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       Jifty::Manual::ObjectModel -- An overview of the Jifty object model


       Jifty applications are generally built in a similar way. There's no reason you need to use
       the model we've built, but we find it a reasonably OK way to do things.

       This document should serve as a roadmap to the Jifty class library, as well as an
       introduction to the way Jifty applications are put together.

       We start with the classes in your application and move on to the bits of Jifty itself.

       If you create a brand new application, let's call it "MyWeblog", and create one model
       class called "MyWeblog::Post", you'll end up with the following files and directories:



                   #some test files.

       At least that's the scaffolding Jifty creates for you. Behind the scenes, Jifty is
       actually doing a lot more. Rather than create a bunch of little "stub" classes and
       libraries for you, Jifty generates them on the fly. It's always possible to actually
       create these libraries when you need to customize the default behavior, but we work really
       hard to make sure you don't need to.

       Right now, Jifty is automatically creating libraries, static web pages and web templates.

       We're not 100% satisfied with how Jifty automatically creates web templates and static
       pages and are working to redesign that.

       The library you see when creating a Jifty app is:

           "MyWeblog::Model::Post" describes the schema and business logic of your post class. It
           uses two namespaces, "MyWeblog::Model::Post::Schema" that has actual column
           definitions and "MyWeblog::Model::Post" that contains the (optional) business logic,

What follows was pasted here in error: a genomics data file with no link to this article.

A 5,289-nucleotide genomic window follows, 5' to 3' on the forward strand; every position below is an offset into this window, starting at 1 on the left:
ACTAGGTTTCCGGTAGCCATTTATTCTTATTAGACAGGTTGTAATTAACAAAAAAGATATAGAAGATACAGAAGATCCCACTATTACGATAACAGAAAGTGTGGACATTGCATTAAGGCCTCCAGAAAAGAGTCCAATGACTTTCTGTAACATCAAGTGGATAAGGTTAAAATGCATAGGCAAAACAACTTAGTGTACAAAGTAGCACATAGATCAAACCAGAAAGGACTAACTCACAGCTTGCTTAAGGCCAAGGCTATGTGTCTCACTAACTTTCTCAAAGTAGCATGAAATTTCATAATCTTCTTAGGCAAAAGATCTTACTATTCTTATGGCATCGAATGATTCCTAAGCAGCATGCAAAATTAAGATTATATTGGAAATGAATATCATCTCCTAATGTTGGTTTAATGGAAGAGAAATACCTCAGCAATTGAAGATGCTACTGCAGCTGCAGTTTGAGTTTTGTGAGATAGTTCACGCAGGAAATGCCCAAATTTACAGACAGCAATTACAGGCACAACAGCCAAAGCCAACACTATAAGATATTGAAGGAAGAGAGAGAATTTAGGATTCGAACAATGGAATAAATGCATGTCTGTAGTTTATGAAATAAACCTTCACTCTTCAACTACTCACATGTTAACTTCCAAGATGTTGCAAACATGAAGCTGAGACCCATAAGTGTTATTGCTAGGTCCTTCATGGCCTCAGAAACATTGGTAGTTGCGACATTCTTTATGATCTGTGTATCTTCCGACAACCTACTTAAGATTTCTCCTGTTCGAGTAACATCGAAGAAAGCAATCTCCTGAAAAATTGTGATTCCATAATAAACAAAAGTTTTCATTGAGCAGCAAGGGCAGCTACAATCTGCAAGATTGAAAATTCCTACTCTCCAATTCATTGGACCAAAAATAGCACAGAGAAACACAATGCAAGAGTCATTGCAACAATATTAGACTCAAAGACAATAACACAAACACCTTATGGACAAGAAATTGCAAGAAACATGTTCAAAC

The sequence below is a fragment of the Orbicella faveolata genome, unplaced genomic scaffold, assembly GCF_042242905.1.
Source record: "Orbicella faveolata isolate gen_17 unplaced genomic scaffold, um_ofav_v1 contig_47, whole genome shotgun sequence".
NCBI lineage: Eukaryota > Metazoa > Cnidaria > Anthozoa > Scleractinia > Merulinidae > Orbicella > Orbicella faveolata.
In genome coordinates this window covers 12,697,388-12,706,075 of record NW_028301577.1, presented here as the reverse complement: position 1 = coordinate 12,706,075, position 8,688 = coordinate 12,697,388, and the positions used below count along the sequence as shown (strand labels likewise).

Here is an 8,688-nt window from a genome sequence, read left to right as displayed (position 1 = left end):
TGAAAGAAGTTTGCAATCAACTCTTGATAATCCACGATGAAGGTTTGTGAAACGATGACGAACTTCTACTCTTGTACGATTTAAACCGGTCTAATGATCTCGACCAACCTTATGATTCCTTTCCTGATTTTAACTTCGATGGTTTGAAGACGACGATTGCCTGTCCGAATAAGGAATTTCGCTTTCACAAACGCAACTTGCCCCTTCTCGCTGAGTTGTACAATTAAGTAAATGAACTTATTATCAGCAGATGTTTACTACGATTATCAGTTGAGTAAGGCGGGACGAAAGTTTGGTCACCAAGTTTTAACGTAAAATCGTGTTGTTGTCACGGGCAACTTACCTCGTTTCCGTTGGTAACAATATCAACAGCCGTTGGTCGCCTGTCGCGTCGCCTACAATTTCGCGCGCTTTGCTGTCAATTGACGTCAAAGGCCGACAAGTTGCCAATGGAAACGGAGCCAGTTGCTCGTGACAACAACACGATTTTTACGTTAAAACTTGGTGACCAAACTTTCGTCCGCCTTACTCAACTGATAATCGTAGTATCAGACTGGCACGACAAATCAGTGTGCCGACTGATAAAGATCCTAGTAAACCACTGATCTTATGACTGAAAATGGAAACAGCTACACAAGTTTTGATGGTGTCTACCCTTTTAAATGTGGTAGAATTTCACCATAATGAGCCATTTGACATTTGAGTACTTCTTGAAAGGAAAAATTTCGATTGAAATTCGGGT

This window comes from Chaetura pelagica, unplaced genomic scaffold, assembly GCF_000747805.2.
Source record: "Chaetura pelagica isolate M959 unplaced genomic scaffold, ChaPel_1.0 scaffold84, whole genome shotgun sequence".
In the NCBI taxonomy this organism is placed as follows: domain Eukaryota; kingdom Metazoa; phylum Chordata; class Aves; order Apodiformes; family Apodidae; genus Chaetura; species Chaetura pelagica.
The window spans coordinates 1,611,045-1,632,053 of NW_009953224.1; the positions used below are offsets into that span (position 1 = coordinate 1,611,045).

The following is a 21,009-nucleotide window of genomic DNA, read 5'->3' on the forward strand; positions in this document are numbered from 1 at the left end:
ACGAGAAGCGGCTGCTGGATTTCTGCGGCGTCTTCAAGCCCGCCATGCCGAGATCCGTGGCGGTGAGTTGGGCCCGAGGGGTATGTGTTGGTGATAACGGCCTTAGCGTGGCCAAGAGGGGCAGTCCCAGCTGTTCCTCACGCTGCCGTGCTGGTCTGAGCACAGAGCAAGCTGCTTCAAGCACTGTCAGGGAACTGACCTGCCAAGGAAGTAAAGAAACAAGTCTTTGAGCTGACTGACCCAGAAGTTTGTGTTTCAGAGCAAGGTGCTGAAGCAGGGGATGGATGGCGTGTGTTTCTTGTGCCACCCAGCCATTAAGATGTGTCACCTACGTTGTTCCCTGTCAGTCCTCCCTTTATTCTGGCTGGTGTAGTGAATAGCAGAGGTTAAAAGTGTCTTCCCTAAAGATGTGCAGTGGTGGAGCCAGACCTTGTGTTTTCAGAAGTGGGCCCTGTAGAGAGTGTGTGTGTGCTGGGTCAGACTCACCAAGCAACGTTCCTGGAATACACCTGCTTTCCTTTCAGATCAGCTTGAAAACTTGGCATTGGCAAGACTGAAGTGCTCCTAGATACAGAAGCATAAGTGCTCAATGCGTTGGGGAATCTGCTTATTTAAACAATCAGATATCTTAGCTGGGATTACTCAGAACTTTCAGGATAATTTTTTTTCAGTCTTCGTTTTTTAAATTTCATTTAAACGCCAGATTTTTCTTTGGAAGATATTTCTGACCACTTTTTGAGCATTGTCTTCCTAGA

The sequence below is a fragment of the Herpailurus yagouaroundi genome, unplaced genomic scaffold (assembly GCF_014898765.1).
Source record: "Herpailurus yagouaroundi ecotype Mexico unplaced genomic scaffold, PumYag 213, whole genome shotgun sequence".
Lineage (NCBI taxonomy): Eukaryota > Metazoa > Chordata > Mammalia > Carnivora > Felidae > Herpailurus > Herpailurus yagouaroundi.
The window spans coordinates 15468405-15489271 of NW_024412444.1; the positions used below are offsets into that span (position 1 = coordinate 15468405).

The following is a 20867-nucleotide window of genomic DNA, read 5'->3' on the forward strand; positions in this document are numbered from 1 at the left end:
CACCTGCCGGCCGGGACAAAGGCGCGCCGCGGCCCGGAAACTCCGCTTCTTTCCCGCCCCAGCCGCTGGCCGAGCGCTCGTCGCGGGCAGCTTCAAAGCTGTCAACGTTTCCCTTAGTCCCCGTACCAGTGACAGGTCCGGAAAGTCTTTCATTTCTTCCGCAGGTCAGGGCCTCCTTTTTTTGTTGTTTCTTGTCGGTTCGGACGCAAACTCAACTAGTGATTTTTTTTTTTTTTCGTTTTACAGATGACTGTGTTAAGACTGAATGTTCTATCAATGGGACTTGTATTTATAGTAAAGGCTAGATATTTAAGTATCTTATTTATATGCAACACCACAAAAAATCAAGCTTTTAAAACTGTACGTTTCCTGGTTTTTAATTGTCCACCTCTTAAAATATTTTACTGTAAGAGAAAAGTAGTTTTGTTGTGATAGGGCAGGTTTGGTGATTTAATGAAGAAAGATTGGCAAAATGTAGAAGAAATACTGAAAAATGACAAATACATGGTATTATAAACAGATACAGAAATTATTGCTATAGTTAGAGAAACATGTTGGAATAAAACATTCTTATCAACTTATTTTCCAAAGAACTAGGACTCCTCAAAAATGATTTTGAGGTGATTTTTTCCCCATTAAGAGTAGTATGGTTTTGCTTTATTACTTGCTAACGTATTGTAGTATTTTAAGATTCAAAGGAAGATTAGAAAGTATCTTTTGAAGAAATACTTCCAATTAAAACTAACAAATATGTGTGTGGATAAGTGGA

access control and so on.

       That's it. But if you look carefully at "MyWeblog::Model::Post", you'll see the line:

           use base qw/MyWeblog::Record/;

       How can that possibly work? There is no "MyWeblog::Record" class in your application. And
       Jifty, while it tries to be a comprehensive framework, draws the line somewhat short of
       including application-specific base classes for every application you might possibly

       The answer lies in Jifty::ClassLoader, a utility module Jifty uses to create the boring
       stuff for you when you need it.

       It'd certainly be possible for Jifty to create every class you might need as a file on
       disk when you first create your application (and indeed we may decide to do so if enough
       people yell at us), but when the stub classes we'd provide are just little shims that
       inherit from or call to the Jifty core, it doesn't make much sense to create them before
       you need them.  You could build a Jifty application without these shims by having your
       model classes inherit directly from Jifty::Record, but then you'll run into trouble the
       second you want to add application-specific code and have to go back and retrofit each and
       every one of your classes to use your new base class. It's a little thing, but one that
       can save you a bunch of pain and suffering later on.

       "MyWeblog::Record" is the first autogenerated class you'll run into but probably not the
       last. A full list of everything Jifty provides for your new application follows:

       You get one each of the these:

           This class is, as discussed above, a thin wrapper around Jifty::Record. You might
           choose to create your own "MyWeblog::Record" if you want to build in custom access
           control by overriding "current_user_can" in Jifty::Record or want to implement methods
           that every model class should have access to.

           We haven't talked much about collections yet, but as their name implies, collections
           are bundles of Jifty::Record objects that match some set of criteria. It's relatively
           uncommon that you'll want to override this, but if you want the rope, it's here.